Jen’s No Rules Friday

You see all my light.

She remembers a time before me.
She remembers a time before cell phones and HDTV and internet and me looking down at my phone instead of at her face.

She remembers pound cake recipes and what to do when my grandfather lost his fingers to the bite of a band saw and how to cut my father’s hair when his feet couldn’t even touch the kitchen floor and the shape of my tiny hand wrapped around hers, my lungs like the wing beats of a hummingbird on fire, long before I should have seen the light of day.

She remembers family. She remembers work. She remembers a time when her hands held things together better than the rusty ones she has now.

She remembers putting my father in the ground. His ashes are caught in her tear ducts. I see them every time she looks at me and sees his nose on my face, and the waste of his life in my eyes.

She remembers all of it. Stories fall from her lips like spun gold.

But today I said, “I’m your granddaughter.”

And you love my dark.

*~*~*~*~*~*~*
Stay tuned for our Special Guest, Tori’s, No Rules Friday next week.

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Jen’s Book Club

Last Thursday I had the opportunity (aka time off work) to go listen to Andrea Gibson spin poems at the University of Virginia. Let me tell you that it was in the most archaic church I’ve ever seen, all stained glass and heavy dark wood and busts of important religious folk who were probably judging all the queers stuffed into the pews.

University of Virginia has bells that chime every hour. Loudly and with feeling. So, during the performance Gibson paused to let the bells chime. They never did, though, and it was almost a poem when she looked at us and said, “They turned off the bells for the gays.”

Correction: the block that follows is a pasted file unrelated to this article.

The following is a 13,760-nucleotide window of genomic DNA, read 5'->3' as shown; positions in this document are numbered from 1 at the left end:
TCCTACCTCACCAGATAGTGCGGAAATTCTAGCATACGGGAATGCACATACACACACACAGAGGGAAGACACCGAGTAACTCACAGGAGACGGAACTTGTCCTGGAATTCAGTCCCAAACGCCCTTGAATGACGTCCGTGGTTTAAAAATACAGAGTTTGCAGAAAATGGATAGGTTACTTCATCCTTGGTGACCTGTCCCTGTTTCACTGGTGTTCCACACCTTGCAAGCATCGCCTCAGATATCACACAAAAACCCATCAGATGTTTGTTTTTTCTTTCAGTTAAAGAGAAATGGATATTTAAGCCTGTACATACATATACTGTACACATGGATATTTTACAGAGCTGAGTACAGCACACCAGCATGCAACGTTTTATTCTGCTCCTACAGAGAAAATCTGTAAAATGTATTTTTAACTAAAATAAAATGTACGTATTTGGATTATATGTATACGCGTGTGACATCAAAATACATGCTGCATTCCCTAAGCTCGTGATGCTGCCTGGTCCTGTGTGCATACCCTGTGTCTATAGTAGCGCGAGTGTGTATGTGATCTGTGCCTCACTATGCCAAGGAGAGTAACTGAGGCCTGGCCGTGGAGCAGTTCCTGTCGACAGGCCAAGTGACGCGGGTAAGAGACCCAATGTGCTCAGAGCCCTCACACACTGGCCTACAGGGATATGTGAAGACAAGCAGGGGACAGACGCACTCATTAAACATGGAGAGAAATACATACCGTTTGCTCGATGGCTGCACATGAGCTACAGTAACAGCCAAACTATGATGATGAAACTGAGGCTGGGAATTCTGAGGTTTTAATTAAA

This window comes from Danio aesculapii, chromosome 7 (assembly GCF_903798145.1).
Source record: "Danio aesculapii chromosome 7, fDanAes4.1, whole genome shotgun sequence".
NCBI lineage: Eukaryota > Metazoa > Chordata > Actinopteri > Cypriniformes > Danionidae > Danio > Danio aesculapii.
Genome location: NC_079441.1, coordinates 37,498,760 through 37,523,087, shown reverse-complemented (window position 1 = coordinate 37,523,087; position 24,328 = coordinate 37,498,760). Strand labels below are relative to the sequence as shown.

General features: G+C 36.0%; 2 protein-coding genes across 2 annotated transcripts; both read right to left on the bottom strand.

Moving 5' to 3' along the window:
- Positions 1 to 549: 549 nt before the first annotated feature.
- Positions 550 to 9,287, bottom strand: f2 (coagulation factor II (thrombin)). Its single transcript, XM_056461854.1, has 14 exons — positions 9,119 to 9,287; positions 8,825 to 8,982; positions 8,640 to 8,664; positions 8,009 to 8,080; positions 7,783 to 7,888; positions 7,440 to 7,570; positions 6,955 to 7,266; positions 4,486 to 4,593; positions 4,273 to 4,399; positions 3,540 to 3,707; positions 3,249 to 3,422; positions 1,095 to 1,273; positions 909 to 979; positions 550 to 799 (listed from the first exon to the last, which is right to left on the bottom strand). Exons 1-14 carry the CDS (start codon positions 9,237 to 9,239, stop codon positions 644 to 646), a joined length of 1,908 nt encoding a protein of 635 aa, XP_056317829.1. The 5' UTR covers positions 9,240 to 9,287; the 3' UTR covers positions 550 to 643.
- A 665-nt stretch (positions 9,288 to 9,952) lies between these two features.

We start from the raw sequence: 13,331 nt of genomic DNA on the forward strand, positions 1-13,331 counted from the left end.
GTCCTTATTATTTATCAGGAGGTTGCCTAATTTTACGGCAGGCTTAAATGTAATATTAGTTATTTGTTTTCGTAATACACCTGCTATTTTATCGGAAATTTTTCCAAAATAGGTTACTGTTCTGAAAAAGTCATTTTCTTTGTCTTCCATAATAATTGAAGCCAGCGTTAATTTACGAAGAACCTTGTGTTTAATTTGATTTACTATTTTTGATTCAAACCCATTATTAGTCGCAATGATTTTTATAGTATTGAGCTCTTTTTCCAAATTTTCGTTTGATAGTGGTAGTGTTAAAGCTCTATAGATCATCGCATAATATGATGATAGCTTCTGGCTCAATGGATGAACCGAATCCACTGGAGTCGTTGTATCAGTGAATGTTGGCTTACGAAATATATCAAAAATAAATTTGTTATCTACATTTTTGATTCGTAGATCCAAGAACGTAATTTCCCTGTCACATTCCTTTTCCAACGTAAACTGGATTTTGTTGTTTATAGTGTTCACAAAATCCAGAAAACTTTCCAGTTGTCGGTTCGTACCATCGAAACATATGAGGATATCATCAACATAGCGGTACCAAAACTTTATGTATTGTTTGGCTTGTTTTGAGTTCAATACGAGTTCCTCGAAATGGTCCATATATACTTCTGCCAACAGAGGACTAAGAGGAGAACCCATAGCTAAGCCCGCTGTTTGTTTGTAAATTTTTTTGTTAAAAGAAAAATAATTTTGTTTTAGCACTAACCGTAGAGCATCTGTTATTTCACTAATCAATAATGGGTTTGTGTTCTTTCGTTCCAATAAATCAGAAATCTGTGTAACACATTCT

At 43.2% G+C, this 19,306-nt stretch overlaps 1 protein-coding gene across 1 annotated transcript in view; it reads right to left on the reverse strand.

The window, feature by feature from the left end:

One of Andrea’s books, The Madness Vase, is all about the irony of turning off church bells, among other pretty and hazardous things.

From Amazon.com:812+21mSbYL

“The poems’ topics range from hate crimes to playgrounds, from international conflict to hometowns, from falling in love to the desperation of loneliness.  Gibson’s work seizes us by the collar and hauls us inside some of her darkest moments, then releases out the other side.  Moments later, we find ourselves inhaling words that fill us with light.   Her luminous imagery is a buoy that allows us to resurface from her world clutching new possibilities of our own.   Throughout her career, Gibson’s poems have always been a call to social justice.  But this collection goes beyond awareness. Her images linger in our psyches and entreat us to action.  They challenge us to grow into our own skin.  The journey may be raw at times but we are continuously left inspired, held, and certain we are not alone.”

This book is small in stature but big in meaning, and it’s more than just gay literature. It’s church and state. It’s falling and getting back up with bloody knees and a good laugh. It’s that pinpoint of light in the darkness. It’s raw like silk can be raw, but also raw like nerves exposed. It’s loss and fear and hate, and love in spite of all of it.